For a hilarious, irreverent yet scholarly overview on music, check out these books on the subject by David W. Barber: Bach, Beethoven and the Boys, When the Fat Lady Sings and If It Ain’t Baroque…
Film Scores – Of course, John Williams’ scores for the Star Wars movies are fantastic. However, some of the best scores are much older, and suffered from terrible recording technology or sloppy editing into the film itself. One is Sergei Prokofiev’s Alexander Nevsky. An orchestral suite from this score, arranged by the composer, has been available for many decades. However, in 1993, a note-for-note reconstruction of the complete score was recorded onto CD. It’s amazing! The disc is available from RCA Victor’s Red Seal collection. The other great “lost” soundtrack that has finally gotten the recognition it deserves is that written by Sir Arthur Bliss for the sci-fi film Things to Come. A 32-minute-long suite has finally been released on the Chandos label, as part of a disc called The Film Music of Sir Arthur Bliss. This is, for all intents and purposes, the complete score Sir Arthur wrote for the film.
Film: Again, I must break this into categories.
Science-Fiction – 2001: A Space Odyssey.
Fantasy – The Star Wars movies, both Thief of Baghdad movies and Excalibur.
Comedy – Some Like It Hot.
Musical – West Side Story. Brigadoon also holds a special spot in my heart.
Drama – Nicholas Roeg’s Walkabout, Ken Russell’s The Devils and Ingmar Bergman’s The Seventh Seal.
Animation – The Wallace & Gromit movies, and Yellow Submarine.
Documentary – Walking With Dinosaurs.
Horror – Perhaps Werner Herzog’s remake of Nosferatu, the Vampyre, and David Lynch’s Eraserhead. Hitchcock’s Psycho and The Birds are perennial faves, too.
Action – The Indiana Jones movies, Kurosawa’s The Seven Samurai and The Rocketeer.
Movie Based on a Shakespeare Play – The 1935 A Midsummer Night’s Dream, Much Ado About Nothing, Prospero’s Books and Titus.
Hard to Categorize – Fellini’s Satyricon.
Television: I don’t watch much of what’s on television. Personally, I find much of it to be too pedestrian for my tastes, and often rather offensive. Now, before you jump to any conclusions (or get really confused about how something can be at once pedestrian and offensive), let me explain: By “pedestrian,” I mean ordinary, predictable. And I mean beyond the fact that the main characters probably will not die – I mean that the problems are ordinary, the reactions to the problems are ordinary, and the outcomes are typical TV-land outcomes, in which everything is resolved and restored to “normalcy.” (Relax, America, your way of life will prevail and continue!) By “offensive,” I can at times be referring to just this pedestrian characteristic; or I can be referring to the equally unimaginative efforts of certain executive producers to be daring and original. Has anyone else noticed that programs lauded as “daring and original” are invariably peopled with vicious, backstabbing characters (not that there aren’t any in real life, but c’mon! May we please see some people with redeeming qualities once in a while? It’s a little harder for impressionable viewers to degenerate into copies of TV villains if they can see how the villainy hurts the good guys – and ultimately the villains themselves), and that the scripts are full of foul language? There’s nothing daring or original about vulgarity. It’s just really unpleasant to listen to and indicates that the character probably has nothing constructive to say.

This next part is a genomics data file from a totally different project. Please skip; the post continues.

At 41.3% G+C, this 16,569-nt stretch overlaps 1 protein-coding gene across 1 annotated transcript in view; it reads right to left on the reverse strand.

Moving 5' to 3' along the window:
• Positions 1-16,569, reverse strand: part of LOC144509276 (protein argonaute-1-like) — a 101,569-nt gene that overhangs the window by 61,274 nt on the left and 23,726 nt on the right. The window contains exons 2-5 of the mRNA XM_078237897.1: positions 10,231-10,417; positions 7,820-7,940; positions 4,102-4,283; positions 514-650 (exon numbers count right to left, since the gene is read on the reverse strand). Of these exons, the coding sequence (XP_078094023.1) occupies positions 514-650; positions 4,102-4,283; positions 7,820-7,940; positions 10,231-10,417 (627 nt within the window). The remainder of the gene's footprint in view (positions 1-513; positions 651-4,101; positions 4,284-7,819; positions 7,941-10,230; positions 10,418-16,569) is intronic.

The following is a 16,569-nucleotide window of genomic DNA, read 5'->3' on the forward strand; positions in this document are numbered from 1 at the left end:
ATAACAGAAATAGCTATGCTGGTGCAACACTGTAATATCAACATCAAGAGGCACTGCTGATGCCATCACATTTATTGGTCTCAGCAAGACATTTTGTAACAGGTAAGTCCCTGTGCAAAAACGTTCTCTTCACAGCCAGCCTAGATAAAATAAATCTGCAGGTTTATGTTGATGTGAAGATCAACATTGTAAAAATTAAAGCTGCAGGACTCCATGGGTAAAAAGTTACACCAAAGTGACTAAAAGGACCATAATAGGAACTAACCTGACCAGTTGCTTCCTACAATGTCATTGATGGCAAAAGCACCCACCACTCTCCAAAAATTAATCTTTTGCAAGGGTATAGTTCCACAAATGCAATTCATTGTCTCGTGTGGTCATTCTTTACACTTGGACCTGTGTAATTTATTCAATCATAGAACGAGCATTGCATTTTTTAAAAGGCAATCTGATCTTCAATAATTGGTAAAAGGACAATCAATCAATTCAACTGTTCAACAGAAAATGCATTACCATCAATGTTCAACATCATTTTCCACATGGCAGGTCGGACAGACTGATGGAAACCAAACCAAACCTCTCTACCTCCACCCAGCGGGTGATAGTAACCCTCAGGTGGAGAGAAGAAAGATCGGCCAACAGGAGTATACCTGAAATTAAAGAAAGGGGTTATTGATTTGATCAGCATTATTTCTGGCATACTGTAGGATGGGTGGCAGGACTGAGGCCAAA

Okay, so now you know what I dislike. What do I like to watch, then? Well, the programs I watch regularly are anything Star Trek . Yes, I am a Trekkie. Live long and prosper. No, I do not go to all the conventions and wear rubber Spock ears. But I do have a model of the Enterprise on top of my computer monitor. What I find so appealing about the shows are the fact that it appeals to the more noble of human qualities. While so-called "reality TV" (probably the most contrived garbage on the airwaves) concerns itself with nonsense like who's gay and who's sleeping around with whom, Star Trek and its spin-offs deal with ideas. What's out there? What can we do to increase our understanding of other cultures? Are we really all that different from one another? Where is artificial intelligence headed? What are the ingredients in a Klingon pound-cake, anyway? Things like that. I also enjoy The Simpsons (which hasn’t been funny since creator Matt Groening left the show to concentrate on another program I watch, called Futurama), King of the Hill and The X-Files. No, I am not necessarily a Fox network fan. It’s just that most of the shows I prefer happen to be on that network. I also enjoy what Public Television has to offer, especially nature documentaries. National Geographic, Nature and Nova know how to put together a nifty presentation.
I’ll also watch Who Wants To Be a Millionaire? and The Weakest Link; but I don’t follow them closely or keep score. I just like to see if I know the answers to the questions.